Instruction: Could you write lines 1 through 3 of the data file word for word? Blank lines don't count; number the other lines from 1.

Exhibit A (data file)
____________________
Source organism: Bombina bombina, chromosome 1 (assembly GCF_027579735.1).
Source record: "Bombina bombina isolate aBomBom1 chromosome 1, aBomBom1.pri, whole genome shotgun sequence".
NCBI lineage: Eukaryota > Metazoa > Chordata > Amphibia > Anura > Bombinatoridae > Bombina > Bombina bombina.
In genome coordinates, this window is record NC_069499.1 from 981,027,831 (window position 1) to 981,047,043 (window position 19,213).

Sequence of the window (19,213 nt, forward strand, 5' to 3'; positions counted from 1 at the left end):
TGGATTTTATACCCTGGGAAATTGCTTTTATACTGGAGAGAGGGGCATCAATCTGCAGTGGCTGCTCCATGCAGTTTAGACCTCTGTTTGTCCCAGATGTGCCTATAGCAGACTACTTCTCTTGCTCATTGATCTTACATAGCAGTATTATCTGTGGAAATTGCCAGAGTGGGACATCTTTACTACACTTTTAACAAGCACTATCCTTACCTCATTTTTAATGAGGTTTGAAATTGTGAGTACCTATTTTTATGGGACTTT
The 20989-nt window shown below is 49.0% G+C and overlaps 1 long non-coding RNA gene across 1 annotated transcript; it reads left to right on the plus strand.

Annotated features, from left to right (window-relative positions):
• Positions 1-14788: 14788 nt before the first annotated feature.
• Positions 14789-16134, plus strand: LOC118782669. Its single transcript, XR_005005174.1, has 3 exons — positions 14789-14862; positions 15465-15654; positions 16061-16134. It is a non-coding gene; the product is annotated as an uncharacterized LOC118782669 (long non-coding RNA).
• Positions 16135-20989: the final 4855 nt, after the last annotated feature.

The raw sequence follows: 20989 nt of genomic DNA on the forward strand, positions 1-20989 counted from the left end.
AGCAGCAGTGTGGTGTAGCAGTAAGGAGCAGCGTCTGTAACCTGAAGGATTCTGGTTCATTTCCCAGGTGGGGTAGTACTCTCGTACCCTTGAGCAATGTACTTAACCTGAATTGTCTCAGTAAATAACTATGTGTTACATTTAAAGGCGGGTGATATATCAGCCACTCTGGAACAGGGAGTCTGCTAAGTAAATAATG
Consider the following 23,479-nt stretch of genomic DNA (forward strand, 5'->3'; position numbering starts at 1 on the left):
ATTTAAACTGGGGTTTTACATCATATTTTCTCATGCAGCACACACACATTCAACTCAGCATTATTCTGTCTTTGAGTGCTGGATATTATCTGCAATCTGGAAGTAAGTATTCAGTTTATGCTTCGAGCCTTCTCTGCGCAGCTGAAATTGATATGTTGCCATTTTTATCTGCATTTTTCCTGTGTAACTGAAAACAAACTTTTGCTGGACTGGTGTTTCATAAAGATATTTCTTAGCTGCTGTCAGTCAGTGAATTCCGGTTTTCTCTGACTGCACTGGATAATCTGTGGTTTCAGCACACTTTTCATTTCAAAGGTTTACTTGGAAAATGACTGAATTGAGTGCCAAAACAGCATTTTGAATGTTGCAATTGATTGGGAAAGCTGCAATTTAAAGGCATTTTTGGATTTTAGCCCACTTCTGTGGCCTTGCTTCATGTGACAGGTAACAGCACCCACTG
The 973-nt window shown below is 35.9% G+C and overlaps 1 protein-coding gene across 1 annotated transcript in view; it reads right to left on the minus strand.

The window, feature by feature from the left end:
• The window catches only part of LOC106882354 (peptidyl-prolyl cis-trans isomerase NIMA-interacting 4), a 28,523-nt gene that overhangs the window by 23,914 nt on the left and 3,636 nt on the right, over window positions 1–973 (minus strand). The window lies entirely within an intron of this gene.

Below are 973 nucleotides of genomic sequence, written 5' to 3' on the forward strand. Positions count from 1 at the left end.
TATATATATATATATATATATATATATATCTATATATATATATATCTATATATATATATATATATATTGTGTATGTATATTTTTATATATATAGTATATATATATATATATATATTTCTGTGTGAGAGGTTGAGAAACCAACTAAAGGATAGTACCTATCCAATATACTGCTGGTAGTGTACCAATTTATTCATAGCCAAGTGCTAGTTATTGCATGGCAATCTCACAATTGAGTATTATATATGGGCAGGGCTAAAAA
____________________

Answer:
Source organism: Bombina bombina, chromosome 1 (assembly GCF_027579735.1).
Source record: "Bombina bombina isolate aBomBom1 chromosome 1, aBomBom1.pri, whole genome shotgun sequence".
NCBI lineage: Eukaryota > Metazoa > Chordata > Amphibia > Anura > Bombinatoridae > Bombina > Bombina bombina.